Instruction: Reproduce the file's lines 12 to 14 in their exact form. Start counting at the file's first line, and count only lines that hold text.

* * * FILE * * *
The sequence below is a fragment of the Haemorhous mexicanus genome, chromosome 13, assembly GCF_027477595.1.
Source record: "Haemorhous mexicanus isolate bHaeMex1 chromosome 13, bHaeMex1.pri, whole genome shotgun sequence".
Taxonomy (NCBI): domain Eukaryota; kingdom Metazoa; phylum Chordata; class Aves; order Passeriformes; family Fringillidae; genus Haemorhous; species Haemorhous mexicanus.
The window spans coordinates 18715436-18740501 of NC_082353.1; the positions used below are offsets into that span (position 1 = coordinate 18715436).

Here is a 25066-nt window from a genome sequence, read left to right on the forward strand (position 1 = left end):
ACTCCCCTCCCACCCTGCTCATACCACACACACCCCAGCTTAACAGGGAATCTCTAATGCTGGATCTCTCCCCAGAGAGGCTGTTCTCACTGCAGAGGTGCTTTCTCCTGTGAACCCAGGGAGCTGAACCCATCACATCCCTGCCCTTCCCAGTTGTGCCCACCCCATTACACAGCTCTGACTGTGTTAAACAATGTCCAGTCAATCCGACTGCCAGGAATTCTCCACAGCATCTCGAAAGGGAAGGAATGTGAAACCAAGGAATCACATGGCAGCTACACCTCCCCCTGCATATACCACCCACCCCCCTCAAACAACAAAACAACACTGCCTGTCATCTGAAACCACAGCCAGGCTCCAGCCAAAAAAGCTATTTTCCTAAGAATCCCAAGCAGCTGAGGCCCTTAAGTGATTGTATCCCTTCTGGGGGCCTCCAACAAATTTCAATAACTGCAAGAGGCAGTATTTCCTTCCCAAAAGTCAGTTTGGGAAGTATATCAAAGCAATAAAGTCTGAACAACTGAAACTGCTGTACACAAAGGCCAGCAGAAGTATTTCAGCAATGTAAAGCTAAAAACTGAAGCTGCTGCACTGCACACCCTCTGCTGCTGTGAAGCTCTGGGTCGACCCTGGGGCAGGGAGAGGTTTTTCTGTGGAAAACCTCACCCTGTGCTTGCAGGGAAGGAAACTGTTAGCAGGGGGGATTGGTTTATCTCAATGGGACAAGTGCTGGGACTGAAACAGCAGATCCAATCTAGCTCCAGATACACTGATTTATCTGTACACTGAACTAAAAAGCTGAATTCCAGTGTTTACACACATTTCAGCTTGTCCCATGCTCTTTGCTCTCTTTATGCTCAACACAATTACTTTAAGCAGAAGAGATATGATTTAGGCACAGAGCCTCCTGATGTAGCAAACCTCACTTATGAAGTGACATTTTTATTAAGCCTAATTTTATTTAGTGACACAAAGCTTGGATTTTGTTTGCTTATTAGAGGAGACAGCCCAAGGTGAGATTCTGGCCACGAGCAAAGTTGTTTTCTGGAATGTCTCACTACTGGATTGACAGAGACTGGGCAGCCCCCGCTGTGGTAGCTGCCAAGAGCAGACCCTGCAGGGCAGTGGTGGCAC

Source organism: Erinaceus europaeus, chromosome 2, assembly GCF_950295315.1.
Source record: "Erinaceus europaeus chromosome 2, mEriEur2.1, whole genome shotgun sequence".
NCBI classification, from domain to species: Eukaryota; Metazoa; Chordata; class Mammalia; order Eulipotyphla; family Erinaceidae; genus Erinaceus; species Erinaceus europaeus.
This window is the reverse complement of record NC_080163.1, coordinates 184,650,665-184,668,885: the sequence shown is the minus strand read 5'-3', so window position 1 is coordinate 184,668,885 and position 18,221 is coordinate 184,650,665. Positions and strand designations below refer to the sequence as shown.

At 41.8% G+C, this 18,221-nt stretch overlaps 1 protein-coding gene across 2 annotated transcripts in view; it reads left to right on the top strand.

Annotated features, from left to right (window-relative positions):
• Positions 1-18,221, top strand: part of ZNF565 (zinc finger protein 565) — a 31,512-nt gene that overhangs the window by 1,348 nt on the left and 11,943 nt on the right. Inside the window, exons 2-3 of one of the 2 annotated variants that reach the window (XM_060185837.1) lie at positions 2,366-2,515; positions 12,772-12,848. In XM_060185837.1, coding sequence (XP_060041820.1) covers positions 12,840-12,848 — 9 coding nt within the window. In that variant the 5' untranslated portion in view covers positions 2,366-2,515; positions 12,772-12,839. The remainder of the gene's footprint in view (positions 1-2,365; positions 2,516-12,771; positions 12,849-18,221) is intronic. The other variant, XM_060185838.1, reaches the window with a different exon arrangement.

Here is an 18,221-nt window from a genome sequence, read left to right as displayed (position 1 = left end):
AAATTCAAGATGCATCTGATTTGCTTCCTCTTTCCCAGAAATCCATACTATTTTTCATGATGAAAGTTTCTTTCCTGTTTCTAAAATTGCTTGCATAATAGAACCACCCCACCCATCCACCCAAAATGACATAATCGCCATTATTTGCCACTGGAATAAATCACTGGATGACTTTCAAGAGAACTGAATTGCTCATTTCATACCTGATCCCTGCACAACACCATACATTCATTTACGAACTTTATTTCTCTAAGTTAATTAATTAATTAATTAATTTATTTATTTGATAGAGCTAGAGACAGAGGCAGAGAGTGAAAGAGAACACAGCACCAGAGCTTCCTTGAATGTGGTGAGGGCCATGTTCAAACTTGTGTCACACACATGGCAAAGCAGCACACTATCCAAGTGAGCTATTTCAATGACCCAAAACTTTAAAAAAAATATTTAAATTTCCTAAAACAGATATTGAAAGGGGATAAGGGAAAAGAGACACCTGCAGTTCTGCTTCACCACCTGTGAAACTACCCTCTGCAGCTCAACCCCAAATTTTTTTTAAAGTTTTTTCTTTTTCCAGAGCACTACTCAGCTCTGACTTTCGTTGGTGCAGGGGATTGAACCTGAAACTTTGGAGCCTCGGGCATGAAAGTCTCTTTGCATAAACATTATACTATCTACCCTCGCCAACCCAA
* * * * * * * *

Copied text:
Annotated features, from left to right (window-relative positions):
• Positions 1-18,221, top strand: part of ZNF565 (zinc finger protein 565) — a 31,512-nt gene that overhangs the window by 1,348 nt on the left and 11,943 nt on the right. Inside the window, exons 2-3 of one of the 2 annotated variants that reach the window (XM_060185837.1) lie at positions 2,366-2,515; positions 12,772-12,848. In XM_060185837.1, coding sequence (XP_060041820.1) covers positions 12,840-12,848 — 9 coding nt within the window. In that variant the 5' untranslated portion in view covers positions 2,366-2,515; positions 12,772-12,839. The remainder of the gene's footprint in view (positions 1-2,365; positions 2,516-12,771; positions 12,849-18,221) is intronic. The other variant, XM_060185838.1, reaches the window with a different exon arrangement.

Here is an 18,221-nt window from a genome sequence, read left to right as displayed (position 1 = left end):